Carbonara is one of Rome’s most beloved traditional pasta preparations, and also one of it’s most controversially disputed. While the dish itself is comprised of only a few simple ingredients- crispy pork, salty Parmiggiano or Pecorino cheese, and eggs, harmoniously blended together to form a rich velvety sauce served over pasta (most often spaghetti), the method is what has families divided. Lines have been drawn on the cobblestoned streets of culinary Rome, never to be crossed by deeply rooted Carbonara purists and their passed down family traditions.
For example, some preparations call for the eggs to be separated and whites whisked into a sauce, and yolk served whole atop a pile of pasta to be stirred in upon serving, while others call for whole eggs to be prepared ahead of time along with a mixture of cheese and freshly cracked pepper, to be waiting in the wings ready to be swiftly finished a la minute when the pasta is cooked. Ingredients are also up for debate: type of pork product, type of pasta, type of cheese- aye yai yai, how do you get it right? Choose what you love, and what is readily available in your local market.
The most important take away to making a fantastically delicious Carbonara is to absolutely 100% make sure the eggs are not scrambled. Eggs are the one absolute essential to the recipe, as they are the binder of all ingredients to form the ‘special sauce’. No matter your ingredient selection, or preferred secret tricks to pulling it all together, the eggs must not be scrambled! A bit of tempering, gently warming up the eggs with some of the pasta water, is what I find helpful, along with a careful hand. Always finish the sauce off heat, and keep the whole thing movin’ and shakin’ so that nothing can stick to the bottom and overcook.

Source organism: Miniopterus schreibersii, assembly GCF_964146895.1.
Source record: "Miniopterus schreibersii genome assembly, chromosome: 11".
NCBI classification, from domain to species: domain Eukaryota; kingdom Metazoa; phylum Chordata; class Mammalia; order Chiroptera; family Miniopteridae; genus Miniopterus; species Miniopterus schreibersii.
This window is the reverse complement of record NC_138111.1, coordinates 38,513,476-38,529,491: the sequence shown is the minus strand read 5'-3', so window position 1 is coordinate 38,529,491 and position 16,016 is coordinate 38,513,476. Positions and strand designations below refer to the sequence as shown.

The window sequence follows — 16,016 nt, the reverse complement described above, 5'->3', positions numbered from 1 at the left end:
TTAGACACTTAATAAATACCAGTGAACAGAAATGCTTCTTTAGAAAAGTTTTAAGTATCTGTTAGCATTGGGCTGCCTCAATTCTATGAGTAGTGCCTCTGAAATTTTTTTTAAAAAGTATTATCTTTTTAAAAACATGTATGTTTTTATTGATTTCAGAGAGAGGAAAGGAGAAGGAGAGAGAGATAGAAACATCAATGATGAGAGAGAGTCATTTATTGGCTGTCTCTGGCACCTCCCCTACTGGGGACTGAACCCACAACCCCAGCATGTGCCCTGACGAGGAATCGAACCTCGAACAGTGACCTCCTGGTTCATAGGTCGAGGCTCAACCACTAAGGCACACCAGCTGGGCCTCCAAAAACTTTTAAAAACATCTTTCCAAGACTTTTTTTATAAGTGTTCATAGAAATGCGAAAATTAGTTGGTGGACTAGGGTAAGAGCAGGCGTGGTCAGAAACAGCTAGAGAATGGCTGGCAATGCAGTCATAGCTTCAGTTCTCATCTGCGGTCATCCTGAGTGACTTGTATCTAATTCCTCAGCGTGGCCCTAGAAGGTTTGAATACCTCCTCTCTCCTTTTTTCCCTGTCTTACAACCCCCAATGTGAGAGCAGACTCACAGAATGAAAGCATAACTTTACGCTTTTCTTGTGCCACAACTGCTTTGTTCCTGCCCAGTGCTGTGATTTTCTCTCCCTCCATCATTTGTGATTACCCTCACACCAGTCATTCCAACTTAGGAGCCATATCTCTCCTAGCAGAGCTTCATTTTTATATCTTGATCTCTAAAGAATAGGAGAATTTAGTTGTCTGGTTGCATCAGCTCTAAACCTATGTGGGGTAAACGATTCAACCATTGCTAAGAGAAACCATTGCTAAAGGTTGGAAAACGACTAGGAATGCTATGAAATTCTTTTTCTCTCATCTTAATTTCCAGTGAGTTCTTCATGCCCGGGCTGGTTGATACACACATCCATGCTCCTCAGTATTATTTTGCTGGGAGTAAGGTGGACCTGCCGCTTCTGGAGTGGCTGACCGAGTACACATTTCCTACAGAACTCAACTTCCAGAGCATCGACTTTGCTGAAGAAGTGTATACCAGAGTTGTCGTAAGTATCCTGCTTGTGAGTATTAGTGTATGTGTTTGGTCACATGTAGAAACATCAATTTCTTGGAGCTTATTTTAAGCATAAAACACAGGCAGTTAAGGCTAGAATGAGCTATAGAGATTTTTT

Choose your own adventure! With this recipe as your guide, you can make the traditional comforting Carbonara Classico, or let a little Spring shine through by adding some sweet spring peas and fava beans into the mix (hence the ‘all Primavera’).
Carbonara alla Primavera
- 1 lb. dry pasta (ie: spaghetti, or fuisilli as shown)
- ¼ lb. diced pancetta or bacon
- 4 eggs
- 1c. grated Parmigiano Reggiano or Pecorino Romano cheese
- kosher salt, as needed
- freshly ground black pepper, as needed
- 1 c. sweet peas (optional)
- 1 c. fava beans (optional)
- To cook the pasta, bring 6 quarts of water to a boil along with 2-3 tablespoons of kosher salt. Cook the pasta 1 minute short of the package time instructions. (If the instructions say to cook for 8 minutes, cook for 7.) Reserve 1 cup of the starchy pasta cooking water. Drain the pasta in a colander and set aside.
- Prepare the egg mixture for the sauce: crack the eggs into a mixing bowl, and whisk together with ½ c. grated cheese and ¼ tsp. fresh ground black pepper until the eggs are combined.
- If using peas and fava beans, bring 4 cups of water to a boil in a sauce pan along with a teaspoon of salt. Blanch the peas and beans in the boiling water, cooking them for 1-2 minutes until bright green and just tender. Strain the peas and beans, and run under cool water to stop them from cooking. Set aside.
- Start the Carbonara. Heat a large high sided sauté pan over medium heat. Add the diced pancetta, and cook until it’s fat is rendered (melted off) and edges are lightly browned and crisp. Turn the heat down to low, and add the cooked pasta to the pan along with ½ c. of the reserved pasta water. Swirl the pan, and toss the ingredients with tongs until the liquid thickens slightly.
- Whisk ¼ cup of still warm pasta liquid into the egg bowl. Take the pasta pan off the heat, and pour the egg mixture, along with the remaining pasta liquid over the pasta, while swirling the pan and tossing the ingredients with tongs the whole time. Keep the pan moving, and continue to stir for another minute or two until the sauce has thickened, and nothing is stuck to the bottom of the pan. Stir in the blanched peas and fava beans if you’re using them.
- To serve, divide the pasta evenly between 4 bowls. Garnish with the remaining grated Parmigiano cheese and freshly ground black pepper.